Security guards at a theft-plagued pharmacy chain have been instructed not to confront the shoplifters when they walk out without paying, according to a Walgreens executive.
Walgreens, which operates 240 stores in the Big Apple, including Duane Reade, has been riddled by robberies to the point where the stores have had to put items like toothpaste behind lock and key.
The chain hired unarmed guards and off-duty cops — but they haven’t been much of a deterrent.
“[Security guards] are not there to protect the product,” said Joseph Stein, director of asset protection solutions for Walgreen, during the Manhattan Chamber of Commerce “Anti-Crime Summit” on Thursday.
“They are there to de-escalate [a situation] and to protect the customer and the employees,” he added.
Walgreens hires security guards from Allied Universal, Stein said, adding that the chain also hires off-duty police officers, “who have different powers” than the unarmed guards.
“When you have five [thieves] in your store on a mission, it’s five on one. And that’s not the responsible thing to do [to try to stop them],” Stein said.
A Walgreens spokesman said in a statement, “The safety of our patients, customers and team members is our top priority. Allied Security, and any unarmed security professionals we employ are meant to serve as a deterrent.”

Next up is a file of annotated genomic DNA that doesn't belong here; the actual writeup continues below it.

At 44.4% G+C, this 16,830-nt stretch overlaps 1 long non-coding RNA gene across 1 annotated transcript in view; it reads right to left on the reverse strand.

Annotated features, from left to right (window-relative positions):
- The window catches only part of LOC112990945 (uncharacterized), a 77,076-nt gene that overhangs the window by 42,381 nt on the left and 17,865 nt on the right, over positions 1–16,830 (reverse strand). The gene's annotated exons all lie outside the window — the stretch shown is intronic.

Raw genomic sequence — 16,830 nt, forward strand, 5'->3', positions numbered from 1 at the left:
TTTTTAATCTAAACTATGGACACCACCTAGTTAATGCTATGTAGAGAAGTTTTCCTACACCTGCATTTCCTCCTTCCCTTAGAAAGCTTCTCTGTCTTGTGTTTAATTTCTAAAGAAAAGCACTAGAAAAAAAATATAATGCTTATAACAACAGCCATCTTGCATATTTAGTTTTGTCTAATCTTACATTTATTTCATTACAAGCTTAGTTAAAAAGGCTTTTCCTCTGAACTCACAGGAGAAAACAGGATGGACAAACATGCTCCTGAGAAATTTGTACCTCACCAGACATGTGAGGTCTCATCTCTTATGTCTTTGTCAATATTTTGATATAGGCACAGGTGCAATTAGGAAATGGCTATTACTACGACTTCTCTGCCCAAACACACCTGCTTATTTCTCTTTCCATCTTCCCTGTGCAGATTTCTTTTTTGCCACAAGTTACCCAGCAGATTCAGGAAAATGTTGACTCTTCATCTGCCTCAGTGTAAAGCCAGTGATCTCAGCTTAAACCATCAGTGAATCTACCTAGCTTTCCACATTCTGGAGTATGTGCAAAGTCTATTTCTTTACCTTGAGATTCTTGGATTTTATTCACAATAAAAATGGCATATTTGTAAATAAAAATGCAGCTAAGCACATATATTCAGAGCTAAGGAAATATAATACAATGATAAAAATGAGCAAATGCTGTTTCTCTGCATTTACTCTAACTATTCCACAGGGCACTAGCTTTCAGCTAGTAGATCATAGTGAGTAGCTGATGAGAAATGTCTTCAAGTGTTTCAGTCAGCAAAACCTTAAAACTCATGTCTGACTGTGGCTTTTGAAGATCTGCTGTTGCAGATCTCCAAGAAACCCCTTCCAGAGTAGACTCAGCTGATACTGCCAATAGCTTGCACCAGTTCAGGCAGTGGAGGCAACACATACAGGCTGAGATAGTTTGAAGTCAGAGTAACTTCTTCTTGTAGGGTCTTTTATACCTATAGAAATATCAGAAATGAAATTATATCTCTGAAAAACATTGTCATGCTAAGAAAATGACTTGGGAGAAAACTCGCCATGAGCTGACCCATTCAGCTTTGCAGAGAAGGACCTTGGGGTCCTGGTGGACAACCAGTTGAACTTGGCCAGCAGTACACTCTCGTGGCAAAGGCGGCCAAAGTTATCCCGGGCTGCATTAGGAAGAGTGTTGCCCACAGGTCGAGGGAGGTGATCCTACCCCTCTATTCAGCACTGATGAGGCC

That may be news to shoppers who are surprised when they see thieves brazenly walk out the door and security guards who seemingly do nothing to stop them.
“Lately, it seems to be a trend that, when a theft occurs in a store, security guards in the store are just supposed to watch it happen and wait for the cops to come (long after the thieves have left). I keep seeing these videos of someone unarmed just walking into an Apple store or Walmart or whatever, pocketing some phones, and just walking out without being stopped,” wrote a Reddit user last month, sparking 179 responses.
Stein did shed light on another vexing issue for both shoppers and retailers, who are besieged by rampant crime in their stores.
If drug store chains didn’t lock up toothpaste, razor blades and other popular items, there wouldn’t be anything left on the shelves for shoppers to buy, Stein said.
Shoppers say they are annoyed about the hassle of finding a store clerk to unlock these items, but as retail crime surges across the country and stores are hit by shoplifters daily, the locks are one of the most effective ways to keep merchandise on store shelves for legitimate customers, retailers say.
“The locks work,” Stein said. “When you see toothpaste locked up, no one wants that, but if we don’t do that the product won’t be there to buy. And, if you don’t lock it up, [the thieves] know they can come back.”